Fitch Ratings is performing a timely mind experiment: Pretend Chinese growth fell below 5 percent.
Fitch isn’t forecasting a halving of Chinese output in 2011. And Tony Stringer, head of Asia Pacific corporate ratings in Hong Kong, is quick to say there’s no specific reason to expect the second-largest economy to bog down anytime soon. Bears haven’t made much money betting against China.
Yet if you said in 2005 that Bear Stearns Cos. would collapse, the Federal Reserve would emulate the Bank of Japan, Ireland would need a bailout, Indonesia would be a role model and North Korea would be killing South Korean civilians, you would’ve been laughed at. The supposedly unthinkable has an uncanny way of becoming reality in this upside-down world.
Envisioning China stalling is a vital what-if exercise given the increasing importance of an economy that’s still an emerging market. That outcome would shake markets from New York to Tokyo.
“Any credible prediction below 8 percent would spark a huge risk sell-off,” says Simon Grose-Hodge, head of investment strategy for South Asia at LGT Group in Singapore.
With the U.S. walking in place, Europe embroiled in a debt crisis and Japan deflating, investors wonder when or if emerging economies can fill the growth void. China sits at the center of this debate. In 1980, its share of world gross domestic product was 2 percent. By 2008, it was around 12 percent. As 2011 approaches, no one doubts the pivotal role Chinese growth will play in the global recovery.
If China did slow markedly, Fitch says, the fallout would have negative consequences for sovereign and corporate credit risks of trading partners such as Australia, Hong Kong, Malaysia, Singapore, South Korea and Taiwan. Commodities markets would take a sizeable hit, as would industries such as auto making, chemicals, heavy manufacturing and steel. All export industries would be rocked.
Increased market volatility would be another side effect. Risk aversion and potential financial contagion emanating from China would be the last thing the world economy needs. The hobbling of a key economic pillar might shock markets already on edge.
A big slowdown would be a blow to multinational companies expecting major things from Chinese subsidiaries. Industries from consumer products to restaurants would generate lower profits and cash flows if Chinese demand weakened.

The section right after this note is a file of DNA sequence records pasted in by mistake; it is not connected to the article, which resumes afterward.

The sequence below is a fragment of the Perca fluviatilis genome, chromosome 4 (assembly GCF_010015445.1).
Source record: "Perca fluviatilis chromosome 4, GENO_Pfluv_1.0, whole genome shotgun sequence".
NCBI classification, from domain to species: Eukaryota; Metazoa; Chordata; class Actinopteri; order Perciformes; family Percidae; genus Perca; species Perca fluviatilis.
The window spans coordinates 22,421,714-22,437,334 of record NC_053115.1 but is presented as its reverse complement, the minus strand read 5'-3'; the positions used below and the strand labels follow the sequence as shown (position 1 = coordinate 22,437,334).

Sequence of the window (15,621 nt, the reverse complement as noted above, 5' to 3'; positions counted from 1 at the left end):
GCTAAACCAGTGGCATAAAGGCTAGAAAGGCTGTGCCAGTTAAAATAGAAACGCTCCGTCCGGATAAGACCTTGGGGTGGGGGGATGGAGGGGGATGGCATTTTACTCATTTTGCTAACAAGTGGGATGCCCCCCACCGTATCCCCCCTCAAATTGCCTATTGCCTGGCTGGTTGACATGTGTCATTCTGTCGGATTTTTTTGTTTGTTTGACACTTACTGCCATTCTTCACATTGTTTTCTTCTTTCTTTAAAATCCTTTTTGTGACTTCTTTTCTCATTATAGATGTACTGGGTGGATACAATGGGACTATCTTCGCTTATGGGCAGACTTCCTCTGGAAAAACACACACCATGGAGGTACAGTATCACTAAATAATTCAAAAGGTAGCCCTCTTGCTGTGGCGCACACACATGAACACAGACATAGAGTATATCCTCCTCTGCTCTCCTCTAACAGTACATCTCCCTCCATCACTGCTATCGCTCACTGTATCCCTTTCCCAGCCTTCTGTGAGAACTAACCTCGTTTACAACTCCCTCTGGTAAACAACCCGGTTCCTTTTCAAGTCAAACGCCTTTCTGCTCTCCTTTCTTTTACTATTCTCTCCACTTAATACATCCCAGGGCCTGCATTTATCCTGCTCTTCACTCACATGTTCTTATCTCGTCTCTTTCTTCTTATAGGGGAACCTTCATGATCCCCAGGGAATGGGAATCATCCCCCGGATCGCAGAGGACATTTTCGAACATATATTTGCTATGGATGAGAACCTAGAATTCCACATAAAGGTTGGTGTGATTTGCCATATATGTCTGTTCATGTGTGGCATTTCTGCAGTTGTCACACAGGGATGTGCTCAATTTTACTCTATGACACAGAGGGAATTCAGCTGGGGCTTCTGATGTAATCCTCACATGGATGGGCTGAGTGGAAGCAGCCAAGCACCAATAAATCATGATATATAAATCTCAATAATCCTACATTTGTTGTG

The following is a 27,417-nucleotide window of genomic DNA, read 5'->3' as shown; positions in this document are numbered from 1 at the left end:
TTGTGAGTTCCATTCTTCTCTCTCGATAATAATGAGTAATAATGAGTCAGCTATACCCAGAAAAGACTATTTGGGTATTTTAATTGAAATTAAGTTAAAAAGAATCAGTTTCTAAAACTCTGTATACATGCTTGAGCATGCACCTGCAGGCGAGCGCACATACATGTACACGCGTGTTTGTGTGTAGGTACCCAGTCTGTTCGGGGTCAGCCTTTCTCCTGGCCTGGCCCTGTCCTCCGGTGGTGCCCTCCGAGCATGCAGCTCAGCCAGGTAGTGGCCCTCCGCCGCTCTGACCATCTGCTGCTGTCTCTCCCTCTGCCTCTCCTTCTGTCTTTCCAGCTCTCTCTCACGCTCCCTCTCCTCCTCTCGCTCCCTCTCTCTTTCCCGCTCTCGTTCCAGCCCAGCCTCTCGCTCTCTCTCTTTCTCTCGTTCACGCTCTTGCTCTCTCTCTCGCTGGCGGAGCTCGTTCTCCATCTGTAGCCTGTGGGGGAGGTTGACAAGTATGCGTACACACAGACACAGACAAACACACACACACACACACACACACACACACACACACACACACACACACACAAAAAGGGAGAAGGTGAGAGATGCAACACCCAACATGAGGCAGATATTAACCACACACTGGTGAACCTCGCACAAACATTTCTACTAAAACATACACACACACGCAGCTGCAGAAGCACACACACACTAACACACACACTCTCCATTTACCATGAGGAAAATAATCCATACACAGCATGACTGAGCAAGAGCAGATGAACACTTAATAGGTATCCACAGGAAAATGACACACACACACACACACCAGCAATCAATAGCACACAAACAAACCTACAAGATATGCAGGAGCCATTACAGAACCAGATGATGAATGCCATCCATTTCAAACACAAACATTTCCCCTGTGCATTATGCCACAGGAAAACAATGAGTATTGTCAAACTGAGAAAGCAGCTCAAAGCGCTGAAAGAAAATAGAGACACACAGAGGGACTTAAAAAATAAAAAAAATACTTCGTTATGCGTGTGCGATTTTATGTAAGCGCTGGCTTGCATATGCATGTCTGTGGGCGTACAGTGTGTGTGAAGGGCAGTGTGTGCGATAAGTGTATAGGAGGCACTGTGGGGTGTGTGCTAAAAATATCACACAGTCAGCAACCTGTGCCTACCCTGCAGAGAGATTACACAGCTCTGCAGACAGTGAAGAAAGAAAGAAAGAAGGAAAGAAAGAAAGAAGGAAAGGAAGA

I also wonder about the U.S. Treasury market. Conspiracy theories about China dumping its vast dollar holdings to annoy the White House haven’t come to fruition. What if China suddenly needed the money?
For a nation at China’s level of development, 5 percent growth is crisis territory. The chances of social unrest would explode among the nation’s 1.3 billion people, putting the onus on the government to take drastic measures to boost growth. It would be very tempting for Beijing to sell large chunks of China’s $2.6 trillion of reserves to finance public-works projects.
There’s also a bad-loan risk. Recent data show that Chinese credit growth hasn’t really slowed from 2009’s rapid pace. The reason: new bank lending has been offset by a surge in off- balance-sheet loans. So in other words, all those efforts in Beijing to rein in credit are coming to naught.
The Fed is part of the problem. Its policies feed a hot- money pipeline that dumps into Asia. Also, the Fed last week provided a detailed accounting of its efforts to shore up the financial system. The data-dump showed the extent to which it helped other nations’ banks in Europe and Asia.
Among the beneficiaries of the Fed’s emergency liquidity facilities were Mizuho Securities USA Inc. and Daiwa Securities America Inc. Perhaps we should rename the Fed the Central Bank of the World.
The trouble for Asia is what happens to all this lending once growth slows. One risk is the infrastructure arms race unfolding in dozens of cities around China -- all vying to be the next “it” destination for capital, companies and tourists. Once the music stops and all those debts are tallied, China may be looking at a bumpy few years.
Soaring real estate prices have prompted analysts like former Morgan Stanley economist Andy Xie to call China’s asset markets a bubble destined to burst. China is “on a treadmill to hell,” with growth driven by the “heroin of property development,” New York hedge-fund manager James Chanos has said.
China’s most-vocal critics have little to show for their pronouncements. The place is still growing at 9.6 percent. The determination in Beijing to keep things that way explains why officials there refuse to let the yuan rise.
No country ever grows in a straight line, though, and China is no exception. Even if the odds don’t favor an abrupt slowdown, it’s wise to contemplate that possibility and prepare for it. Stranger things have happened in this crazy world of ours.
(William Pesek is a Bloomberg News columnist. The opinions expressed are his own.)
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